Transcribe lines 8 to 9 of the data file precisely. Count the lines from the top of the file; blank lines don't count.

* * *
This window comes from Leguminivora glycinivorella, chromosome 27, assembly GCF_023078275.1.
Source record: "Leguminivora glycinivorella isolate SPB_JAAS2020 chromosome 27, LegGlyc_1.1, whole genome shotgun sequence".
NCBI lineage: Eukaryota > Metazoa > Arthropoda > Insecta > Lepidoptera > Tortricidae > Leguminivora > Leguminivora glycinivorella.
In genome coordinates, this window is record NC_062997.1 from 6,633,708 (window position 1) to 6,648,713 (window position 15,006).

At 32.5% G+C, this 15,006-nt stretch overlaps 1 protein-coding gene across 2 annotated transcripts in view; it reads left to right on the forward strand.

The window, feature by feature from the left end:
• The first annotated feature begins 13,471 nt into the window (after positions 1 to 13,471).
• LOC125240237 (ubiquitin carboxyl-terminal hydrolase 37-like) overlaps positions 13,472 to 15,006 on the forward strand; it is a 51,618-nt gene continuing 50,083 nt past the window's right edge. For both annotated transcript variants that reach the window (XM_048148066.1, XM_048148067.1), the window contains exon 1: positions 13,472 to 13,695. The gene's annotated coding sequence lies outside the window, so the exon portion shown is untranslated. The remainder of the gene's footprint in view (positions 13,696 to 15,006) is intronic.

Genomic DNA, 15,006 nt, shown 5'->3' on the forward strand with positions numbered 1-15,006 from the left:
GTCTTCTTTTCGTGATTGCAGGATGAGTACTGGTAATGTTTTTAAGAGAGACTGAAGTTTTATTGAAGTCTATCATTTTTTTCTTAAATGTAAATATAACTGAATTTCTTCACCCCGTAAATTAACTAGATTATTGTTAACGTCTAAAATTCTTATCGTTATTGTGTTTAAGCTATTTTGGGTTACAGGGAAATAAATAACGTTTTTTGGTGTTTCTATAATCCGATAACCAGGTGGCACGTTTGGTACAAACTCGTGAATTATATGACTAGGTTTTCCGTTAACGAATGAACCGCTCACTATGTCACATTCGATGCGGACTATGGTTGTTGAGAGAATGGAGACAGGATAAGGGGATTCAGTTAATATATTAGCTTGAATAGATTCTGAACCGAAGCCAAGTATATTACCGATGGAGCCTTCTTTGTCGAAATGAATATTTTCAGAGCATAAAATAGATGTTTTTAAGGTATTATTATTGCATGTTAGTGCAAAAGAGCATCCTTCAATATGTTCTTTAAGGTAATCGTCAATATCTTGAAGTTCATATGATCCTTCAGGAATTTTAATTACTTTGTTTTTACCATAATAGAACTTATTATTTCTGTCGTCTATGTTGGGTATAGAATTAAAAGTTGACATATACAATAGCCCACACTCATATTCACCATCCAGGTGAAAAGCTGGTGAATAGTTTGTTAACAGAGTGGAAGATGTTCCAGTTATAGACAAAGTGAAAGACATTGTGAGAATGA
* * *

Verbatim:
• LOC125240237 (ubiquitin carboxyl-terminal hydrolase 37-like) overlaps positions 13,472 to 15,006 on the forward strand; it is a 51,618-nt gene continuing 50,083 nt past the window's right edge. For both annotated transcript variants that reach the window (XM_048148066.1, XM_048148067.1), the window contains exon 1: positions 13,472 to 13,695. The gene's annotated coding sequence lies outside the window, so the exon portion shown is untranslated. The remainder of the gene's footprint in view (positions 13,696 to 15,006) is intronic.

Genomic DNA, 15,006 nt, shown 5'->3' on the forward strand with positions numbered 1-15,006 from the left: